American: The Bill Hicks Story (2011)
Critic Consensus: A treasure trove of archival material and interviews, American: The Bill Hicks Story is an exuberant celebration about a unique, sorely missed voice in comedy.
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Critic Reviews for American: The Bill Hicks Story
Directors Matt Harlock and Paul Thomas work wonders with the old photos, animating and enhancing them to simulate Hicks' excellent adventure.
Ultimately, the doc comes off as yet another reminder that, in showbiz and elsewhere, one of the greatest tragedies in life is unfulfilled promise.
A portrait of the short-lived artist that will move fans while letting the uninitiated witness enough onstage highlights to leave them wanting more.
In the stand-up world, to be a cerebral comic in America is to invite anonymity. In his short life, Bill Hicks extended that invitation and, more or less, it was accepted.
Posthumous albums and now this film are securing his legacy and enduring influence.
The movie's appeal extends to the manner of its construction; it's an almost hypnotic kind of hybrid animation in which hundreds of photographs of Hicks in various poses and at various stages in his life are grafted onto two-dimensional backgrounds.
Audience Reviews for American: The Bill Hicks Story
"The greatest comic of his generation. Kicked ass. Took names. Changed the game." American: The Bill Hicks Story is a new favorite when it comes to documentaries, especially biographical documentaries. I loved the approach, with using voice over interviews over top of some great photo animation. The film is fast paced and extremely entertaining, while also being very down to earth, frank, and intelligent. We see Bill Hicks for what he was at different parts of his life as told by the ten people that knew him best from his mother to his siblings to fellow comics and friends. If you're a Bill Hicks fan, this is required viewing, and if you're not(as Bill would say), kill yourself. Bill Hicks is easily the most interesting stand up comedian that I know of. While today's comics pepper us with the same bullshit, he was able to take that bullshit and throw true meaning into it. There's a part in the film where one of his friends says that at heart he was an activist, and if you listen to what he's saying, there's no denying that fact. He had beliefs and he voiced them through his humor. The film chronicles Bill's life from an early age when he started really getting into comedy. We see his progression from a clean-cut, no profanity, no drugs and no drinking teenage comedian to his time with drugs and alcohol to his sobriety to his post cancer stage. Through this progression his comedy always changed. At first he was just talking about his parents and school. Then when he got into drugs and alcohol he was more of a shock comedian, and then when he got sober he became, as one interviewee said, "more than just an above average comedian." Bill Hicks is an easy source for a documentary and American nails his life with brilliant precision. I loved every second of this and highly recommend it to anyone. If you're a fan, watch it. If you've never heard of him; this is a great place to see what he's all about and it should make you into a fan. It's a great tribute, a great film, and just a pleasure to watch.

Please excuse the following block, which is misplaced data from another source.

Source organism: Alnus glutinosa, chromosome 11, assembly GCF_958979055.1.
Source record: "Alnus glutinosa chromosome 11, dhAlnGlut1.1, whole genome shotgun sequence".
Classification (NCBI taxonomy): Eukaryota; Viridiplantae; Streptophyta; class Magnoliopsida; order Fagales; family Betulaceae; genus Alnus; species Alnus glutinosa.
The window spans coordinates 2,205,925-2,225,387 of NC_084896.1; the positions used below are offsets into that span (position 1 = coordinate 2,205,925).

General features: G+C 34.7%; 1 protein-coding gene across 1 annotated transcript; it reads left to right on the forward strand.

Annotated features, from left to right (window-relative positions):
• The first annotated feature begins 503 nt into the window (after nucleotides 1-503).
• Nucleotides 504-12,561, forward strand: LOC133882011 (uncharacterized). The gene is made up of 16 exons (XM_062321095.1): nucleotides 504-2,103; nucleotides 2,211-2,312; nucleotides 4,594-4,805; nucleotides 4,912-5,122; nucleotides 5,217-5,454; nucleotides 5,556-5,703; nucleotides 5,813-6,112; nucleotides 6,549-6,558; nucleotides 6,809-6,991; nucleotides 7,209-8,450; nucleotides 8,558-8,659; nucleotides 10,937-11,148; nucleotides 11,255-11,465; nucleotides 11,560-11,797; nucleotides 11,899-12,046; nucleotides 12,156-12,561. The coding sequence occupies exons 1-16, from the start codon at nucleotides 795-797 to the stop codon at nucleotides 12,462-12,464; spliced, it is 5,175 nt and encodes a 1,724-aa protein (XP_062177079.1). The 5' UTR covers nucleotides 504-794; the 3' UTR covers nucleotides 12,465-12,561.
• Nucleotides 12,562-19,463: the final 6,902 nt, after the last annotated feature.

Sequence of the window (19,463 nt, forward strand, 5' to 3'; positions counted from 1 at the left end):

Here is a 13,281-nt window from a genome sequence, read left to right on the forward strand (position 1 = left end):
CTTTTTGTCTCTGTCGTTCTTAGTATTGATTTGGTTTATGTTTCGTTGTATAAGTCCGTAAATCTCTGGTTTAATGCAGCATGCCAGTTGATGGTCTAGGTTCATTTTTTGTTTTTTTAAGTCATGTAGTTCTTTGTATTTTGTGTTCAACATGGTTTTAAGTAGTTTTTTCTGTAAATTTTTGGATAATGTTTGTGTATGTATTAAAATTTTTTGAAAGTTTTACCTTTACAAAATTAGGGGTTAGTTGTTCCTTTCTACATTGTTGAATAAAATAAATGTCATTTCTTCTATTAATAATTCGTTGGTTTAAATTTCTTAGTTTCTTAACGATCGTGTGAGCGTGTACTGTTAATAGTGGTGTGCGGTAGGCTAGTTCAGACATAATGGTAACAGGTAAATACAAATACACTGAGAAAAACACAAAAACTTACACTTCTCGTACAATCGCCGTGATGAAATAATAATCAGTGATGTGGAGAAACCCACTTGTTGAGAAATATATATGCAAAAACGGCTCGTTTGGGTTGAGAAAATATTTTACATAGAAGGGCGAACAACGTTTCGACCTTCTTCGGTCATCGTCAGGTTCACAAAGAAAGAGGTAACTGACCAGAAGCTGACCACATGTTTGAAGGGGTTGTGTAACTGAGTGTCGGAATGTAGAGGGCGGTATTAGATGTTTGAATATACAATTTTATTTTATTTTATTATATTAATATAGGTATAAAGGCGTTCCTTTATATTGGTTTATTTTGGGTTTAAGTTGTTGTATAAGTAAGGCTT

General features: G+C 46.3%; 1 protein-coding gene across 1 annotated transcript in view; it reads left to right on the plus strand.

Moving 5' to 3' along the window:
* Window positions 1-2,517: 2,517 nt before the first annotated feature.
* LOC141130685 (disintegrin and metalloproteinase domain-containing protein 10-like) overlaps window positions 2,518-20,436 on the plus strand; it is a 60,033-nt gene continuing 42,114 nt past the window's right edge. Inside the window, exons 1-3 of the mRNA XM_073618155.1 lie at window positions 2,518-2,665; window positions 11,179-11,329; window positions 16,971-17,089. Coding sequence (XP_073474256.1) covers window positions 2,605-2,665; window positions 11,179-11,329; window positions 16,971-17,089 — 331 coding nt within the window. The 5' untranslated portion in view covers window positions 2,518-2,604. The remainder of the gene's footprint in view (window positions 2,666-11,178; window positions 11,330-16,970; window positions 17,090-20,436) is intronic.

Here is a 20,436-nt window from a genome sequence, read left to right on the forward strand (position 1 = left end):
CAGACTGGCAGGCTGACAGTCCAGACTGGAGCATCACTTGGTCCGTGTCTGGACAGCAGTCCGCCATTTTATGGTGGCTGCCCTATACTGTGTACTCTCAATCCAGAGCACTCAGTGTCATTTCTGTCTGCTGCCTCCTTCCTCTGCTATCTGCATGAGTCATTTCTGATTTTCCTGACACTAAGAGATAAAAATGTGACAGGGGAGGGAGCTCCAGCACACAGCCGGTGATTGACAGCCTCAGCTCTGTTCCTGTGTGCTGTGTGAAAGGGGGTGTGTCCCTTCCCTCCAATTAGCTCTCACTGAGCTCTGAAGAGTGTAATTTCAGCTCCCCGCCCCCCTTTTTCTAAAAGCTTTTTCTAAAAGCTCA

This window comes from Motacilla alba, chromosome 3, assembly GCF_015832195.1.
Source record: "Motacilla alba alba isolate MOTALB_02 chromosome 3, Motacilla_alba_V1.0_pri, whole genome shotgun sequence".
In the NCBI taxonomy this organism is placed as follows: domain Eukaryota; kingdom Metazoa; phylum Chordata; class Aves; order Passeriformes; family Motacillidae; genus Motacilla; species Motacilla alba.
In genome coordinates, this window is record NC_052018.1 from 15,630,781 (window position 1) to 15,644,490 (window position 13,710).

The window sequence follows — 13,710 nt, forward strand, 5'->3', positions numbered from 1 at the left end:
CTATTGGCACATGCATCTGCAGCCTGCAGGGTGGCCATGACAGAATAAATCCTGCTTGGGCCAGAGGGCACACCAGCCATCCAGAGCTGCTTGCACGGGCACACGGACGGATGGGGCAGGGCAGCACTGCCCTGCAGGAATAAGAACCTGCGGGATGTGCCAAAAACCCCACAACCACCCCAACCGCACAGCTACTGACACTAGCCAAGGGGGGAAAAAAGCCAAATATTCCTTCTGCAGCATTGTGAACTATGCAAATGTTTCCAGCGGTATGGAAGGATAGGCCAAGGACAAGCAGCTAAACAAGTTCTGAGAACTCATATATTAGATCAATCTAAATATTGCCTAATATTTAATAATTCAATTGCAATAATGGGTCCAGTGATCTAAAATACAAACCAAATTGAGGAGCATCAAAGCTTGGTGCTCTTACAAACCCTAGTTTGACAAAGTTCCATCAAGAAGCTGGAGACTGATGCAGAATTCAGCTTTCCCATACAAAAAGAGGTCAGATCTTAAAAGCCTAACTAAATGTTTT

The life story of the highly censored and controversial Comedian Bill Hicks, which is deeply detailed with contributions from friends, family and fellow comedians. Bill Hicks seemed to be a love it or hate it type character, whose "truths" and "thoughts" were either not what everybody would think, or were what everybody would think and not say. His humour was observational, deep, but highly amusing and often near to the knuckle, he questioned authority and practiced freedom of speech. . He threw Conspiracy theory's around and shared his stories of experimentation, all of this is captured, by those who knew him the most.
Friends, family and peers on the stand-up comedy circuit share their memories of the late Bill Hicks. Well, there's not a lot to say about this. If you like Bill Hicks, you'll enjoy it a lot; if you don't like Bill Hicks, it probably won't convert you; and if you've never heard of Bill Hicks, this would make a damn near perfect introduction. Don't be put off thinking this is gonna be just another boring talking heads documentary; featuring some of the most ingenious photographic manipulation I have ever seen, it's considerably more cinematic than you might expect.
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